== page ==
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Poets and Statesmen: Their Homes and Haunts in the Neighborhood of Eton and ...
Недоступно для просмотра - 2016
ancient appears beauty became become began born British brother brought Burke called Chalfont Charles church close Commons connected Cowley death died early England English entered Eton express fame father feeling felt force France French friends gave give given Grenville hand head heart Hill honour hope immediately India influence Italy King knowledge laws leave letter live London look Lord Lord Grenville lost Marquis ment Milton mind Minister nature never once Parliament party passed peace period Pitt poem poet political Pope present probably published quaker reader received remarkable resolved retired returned rich says seems sent shewed soon speech stand thee thought tion took trees verses Waller Wellesley whole Windsor writing written wrote
Стр. 183 - It is now sixteen or seventeen years since I saw the queen of France, then the dauphiness, at Versailles; and surely never lighted on this orb, which she hardly seemed to touch, a more delightful vision.
Стр. 39 - And may at last my weary age Find out the peaceful hermitage, The hairy gown and mossy cell, Where I may sit and rightly spell Of every star that heaven doth shew, And every herb that sips the dew, Till old experience do attain To something like prophetic strain.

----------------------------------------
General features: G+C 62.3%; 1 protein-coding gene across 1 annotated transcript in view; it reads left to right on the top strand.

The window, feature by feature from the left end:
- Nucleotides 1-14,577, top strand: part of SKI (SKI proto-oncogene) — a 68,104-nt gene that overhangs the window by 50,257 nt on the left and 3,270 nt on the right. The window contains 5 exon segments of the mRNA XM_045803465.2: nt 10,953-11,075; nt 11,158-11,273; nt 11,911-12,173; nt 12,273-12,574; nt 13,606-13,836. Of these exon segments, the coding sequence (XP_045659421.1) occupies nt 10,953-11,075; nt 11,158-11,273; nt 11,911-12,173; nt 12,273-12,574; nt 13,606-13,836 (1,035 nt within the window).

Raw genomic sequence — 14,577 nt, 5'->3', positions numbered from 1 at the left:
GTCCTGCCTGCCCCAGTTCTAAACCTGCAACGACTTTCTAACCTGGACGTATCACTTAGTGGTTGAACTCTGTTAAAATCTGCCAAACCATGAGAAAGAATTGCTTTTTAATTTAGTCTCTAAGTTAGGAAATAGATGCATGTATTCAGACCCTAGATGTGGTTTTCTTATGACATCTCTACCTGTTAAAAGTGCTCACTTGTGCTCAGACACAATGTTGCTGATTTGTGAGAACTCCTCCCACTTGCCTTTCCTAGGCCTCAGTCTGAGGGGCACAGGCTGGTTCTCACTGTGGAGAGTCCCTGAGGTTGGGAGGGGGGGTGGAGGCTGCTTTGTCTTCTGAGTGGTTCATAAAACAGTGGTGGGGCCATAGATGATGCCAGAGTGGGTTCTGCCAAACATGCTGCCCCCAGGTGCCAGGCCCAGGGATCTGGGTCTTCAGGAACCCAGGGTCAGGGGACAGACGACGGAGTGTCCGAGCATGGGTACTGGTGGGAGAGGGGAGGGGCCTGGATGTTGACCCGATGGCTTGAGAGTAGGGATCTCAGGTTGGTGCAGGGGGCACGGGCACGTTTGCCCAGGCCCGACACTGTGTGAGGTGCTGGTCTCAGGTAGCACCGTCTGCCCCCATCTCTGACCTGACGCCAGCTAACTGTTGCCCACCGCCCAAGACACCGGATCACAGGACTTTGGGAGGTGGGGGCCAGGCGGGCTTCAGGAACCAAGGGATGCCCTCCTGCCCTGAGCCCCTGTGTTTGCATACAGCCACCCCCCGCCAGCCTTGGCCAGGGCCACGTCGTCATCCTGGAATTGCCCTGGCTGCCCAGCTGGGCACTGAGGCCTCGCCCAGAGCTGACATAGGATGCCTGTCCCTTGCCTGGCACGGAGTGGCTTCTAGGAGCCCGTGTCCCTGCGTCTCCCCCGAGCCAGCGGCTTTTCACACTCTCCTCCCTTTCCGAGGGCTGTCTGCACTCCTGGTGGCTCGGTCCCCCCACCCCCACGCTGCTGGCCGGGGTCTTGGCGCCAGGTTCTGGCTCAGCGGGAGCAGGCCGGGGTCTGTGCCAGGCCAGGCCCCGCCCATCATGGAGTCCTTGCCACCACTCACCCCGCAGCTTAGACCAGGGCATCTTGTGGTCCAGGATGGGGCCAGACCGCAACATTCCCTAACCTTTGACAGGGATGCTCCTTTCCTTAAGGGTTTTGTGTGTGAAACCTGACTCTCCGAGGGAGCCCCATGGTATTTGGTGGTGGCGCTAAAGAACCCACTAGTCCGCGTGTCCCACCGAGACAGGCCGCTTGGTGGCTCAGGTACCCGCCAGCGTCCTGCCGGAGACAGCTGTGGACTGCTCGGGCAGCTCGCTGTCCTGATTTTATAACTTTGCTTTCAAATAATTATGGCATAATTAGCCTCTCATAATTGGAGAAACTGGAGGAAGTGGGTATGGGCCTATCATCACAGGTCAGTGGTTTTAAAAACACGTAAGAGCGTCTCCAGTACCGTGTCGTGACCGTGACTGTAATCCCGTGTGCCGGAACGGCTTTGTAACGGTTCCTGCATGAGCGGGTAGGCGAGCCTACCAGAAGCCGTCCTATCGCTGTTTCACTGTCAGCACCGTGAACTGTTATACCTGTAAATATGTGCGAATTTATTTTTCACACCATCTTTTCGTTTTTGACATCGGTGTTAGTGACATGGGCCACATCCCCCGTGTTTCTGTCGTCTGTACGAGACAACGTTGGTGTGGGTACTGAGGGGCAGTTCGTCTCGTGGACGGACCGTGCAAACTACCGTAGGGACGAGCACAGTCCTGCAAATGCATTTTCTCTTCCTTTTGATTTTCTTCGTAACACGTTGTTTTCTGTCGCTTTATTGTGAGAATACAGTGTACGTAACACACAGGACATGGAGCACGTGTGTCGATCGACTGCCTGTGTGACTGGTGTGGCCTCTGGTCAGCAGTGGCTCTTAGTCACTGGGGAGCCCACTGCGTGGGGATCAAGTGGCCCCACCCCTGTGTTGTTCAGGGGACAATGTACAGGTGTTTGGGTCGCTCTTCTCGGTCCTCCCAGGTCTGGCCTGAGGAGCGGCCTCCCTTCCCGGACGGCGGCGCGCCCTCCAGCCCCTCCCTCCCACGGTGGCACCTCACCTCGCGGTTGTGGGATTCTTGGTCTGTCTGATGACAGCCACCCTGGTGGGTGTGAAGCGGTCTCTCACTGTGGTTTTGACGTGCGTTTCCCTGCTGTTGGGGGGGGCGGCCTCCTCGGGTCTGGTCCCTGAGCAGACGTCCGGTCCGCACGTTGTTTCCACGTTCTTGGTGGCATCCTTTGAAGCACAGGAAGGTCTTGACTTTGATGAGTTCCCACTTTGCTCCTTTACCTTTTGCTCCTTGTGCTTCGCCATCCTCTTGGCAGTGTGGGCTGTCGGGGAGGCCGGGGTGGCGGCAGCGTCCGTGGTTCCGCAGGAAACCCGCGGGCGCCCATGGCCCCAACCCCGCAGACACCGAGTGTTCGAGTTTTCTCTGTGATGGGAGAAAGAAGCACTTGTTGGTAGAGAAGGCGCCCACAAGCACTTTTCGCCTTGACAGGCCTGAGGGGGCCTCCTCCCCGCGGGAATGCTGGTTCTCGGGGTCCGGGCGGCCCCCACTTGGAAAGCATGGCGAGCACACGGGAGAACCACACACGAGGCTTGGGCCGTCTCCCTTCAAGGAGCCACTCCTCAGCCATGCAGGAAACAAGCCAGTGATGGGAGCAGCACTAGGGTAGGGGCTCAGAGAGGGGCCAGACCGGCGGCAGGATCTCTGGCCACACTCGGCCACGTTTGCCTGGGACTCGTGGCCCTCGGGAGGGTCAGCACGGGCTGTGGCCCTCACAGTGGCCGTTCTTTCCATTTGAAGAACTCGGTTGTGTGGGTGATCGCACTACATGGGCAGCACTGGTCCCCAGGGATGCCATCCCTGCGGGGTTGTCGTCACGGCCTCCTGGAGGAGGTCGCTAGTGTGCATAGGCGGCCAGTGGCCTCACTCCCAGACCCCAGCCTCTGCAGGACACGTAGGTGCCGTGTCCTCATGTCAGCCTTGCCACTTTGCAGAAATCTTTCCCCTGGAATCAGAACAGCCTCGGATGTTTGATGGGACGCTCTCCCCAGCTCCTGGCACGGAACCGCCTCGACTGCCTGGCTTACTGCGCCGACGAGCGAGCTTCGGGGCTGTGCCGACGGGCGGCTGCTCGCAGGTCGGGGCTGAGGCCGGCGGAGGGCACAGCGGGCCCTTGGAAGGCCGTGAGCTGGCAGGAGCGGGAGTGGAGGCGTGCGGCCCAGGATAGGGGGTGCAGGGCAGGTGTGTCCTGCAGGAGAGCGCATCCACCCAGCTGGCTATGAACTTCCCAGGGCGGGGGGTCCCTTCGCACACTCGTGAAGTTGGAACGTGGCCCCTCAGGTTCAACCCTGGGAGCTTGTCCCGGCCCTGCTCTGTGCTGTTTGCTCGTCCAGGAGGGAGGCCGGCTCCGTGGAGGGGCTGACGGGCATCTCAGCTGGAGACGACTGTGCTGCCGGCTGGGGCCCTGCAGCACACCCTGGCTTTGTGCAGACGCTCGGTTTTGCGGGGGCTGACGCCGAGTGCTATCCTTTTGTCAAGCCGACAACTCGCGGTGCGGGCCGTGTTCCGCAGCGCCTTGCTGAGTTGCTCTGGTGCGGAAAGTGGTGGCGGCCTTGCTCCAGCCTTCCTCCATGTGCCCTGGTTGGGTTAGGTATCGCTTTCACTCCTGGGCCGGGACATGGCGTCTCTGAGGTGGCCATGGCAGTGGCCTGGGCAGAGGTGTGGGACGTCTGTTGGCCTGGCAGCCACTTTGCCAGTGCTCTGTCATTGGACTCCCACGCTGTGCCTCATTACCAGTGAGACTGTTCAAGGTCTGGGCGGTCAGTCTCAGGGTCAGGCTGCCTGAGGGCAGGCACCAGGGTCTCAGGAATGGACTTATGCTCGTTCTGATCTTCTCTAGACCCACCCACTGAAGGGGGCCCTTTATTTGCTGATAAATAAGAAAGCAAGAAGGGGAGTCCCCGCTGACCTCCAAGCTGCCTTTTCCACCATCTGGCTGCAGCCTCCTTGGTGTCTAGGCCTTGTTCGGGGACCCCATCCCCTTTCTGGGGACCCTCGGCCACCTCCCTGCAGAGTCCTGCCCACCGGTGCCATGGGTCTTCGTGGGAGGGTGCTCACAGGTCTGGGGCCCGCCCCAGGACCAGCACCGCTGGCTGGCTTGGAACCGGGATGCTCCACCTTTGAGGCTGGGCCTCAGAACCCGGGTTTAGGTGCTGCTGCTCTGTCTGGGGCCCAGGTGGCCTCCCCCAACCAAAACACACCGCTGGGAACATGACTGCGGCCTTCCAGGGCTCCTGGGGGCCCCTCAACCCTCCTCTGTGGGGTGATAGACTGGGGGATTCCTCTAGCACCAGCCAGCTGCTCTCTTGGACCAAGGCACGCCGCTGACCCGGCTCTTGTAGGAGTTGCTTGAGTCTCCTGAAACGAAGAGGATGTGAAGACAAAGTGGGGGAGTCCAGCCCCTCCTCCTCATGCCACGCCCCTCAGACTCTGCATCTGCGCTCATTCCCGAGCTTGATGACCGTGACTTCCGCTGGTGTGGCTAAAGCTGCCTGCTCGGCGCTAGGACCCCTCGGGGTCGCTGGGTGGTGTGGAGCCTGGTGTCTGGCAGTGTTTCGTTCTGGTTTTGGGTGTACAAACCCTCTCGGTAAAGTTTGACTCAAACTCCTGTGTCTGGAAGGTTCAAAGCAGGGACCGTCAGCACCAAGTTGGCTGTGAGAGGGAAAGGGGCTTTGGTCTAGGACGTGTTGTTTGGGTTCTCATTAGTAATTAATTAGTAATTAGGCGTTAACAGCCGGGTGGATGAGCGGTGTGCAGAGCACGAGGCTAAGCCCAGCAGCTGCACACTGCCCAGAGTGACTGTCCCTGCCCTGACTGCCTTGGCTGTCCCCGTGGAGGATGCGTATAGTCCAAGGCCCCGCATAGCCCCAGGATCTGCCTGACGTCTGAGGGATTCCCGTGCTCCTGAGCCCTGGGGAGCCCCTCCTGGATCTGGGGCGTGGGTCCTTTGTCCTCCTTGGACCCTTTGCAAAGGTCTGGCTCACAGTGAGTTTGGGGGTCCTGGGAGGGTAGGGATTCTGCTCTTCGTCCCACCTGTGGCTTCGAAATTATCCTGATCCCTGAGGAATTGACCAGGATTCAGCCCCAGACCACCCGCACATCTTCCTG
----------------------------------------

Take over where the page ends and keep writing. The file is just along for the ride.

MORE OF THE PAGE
Стр. 38 - And when the sun begins to fling His flaring beams, me, goddess, bring To arched walks of twilight groves, And shadows brown, that Sylvan loves, Of pine or monumental oak...
Стр. 28 - Haste thee, Nymph, and bring with thee Jest and youthful Jollity, Quips, and cranks, and wanton wiles, Nods, and becks, and wreathed smiles, Such as hang on Hebe's cheek, And love to live in dimple sleek ; Sport that wrinkled Care derides, And Laughter holding both his sides.
Стр. 33 - But hail, thou goddess sage and holy, Hail, divinest Melancholy! Whose saintly visage is too bright To hit the sense of human sight, And therefore to our weaker view O'erlaid with black, staid Wisdom's hue; Black, but such as in esteem Prince Memnon's sister might beseem, Or that starr'd Ethiop queen that strove To set her beauty's praise above The sea-nymphs, and their powers offended...
Стр. 36 - Pelops' line, Or the tale of Troy divine ; Or what (though rare) of later age Ennobled hath the buskin'd stage.
Стр. 30 - Sometimes with secure delight The upland hamlets will invite, When the merry bells ring round, And the jocund rebecks...
Стр. 183 - Little did I dream, when she added titles of veneration to those of enthusiastic, distant, respectful love, that she should ever be obliged to carry the sharp antidote against disgrace concealed in that bosom...
Стр. 61 - Thou dost drink, and dance, and sing, Happier than the happiest king ! All the fields which thou dost see, All the plants belong to thee : All that summer hours produce, Fertile made with early juice. Man for thee does sow and plough, Farmer he, and landlord thou ! Thou dost innocently enjoy, Nor does thy luxury destroy.
Стр. 116 - The soul's dark cottage, battered and decayed, Lets in new light through chinks that time has made ; Stronger by weakness, wiser men become, As they draw near to their eternal home. Leaving the old, both worlds at once they view, That stand upon the threshold of the new.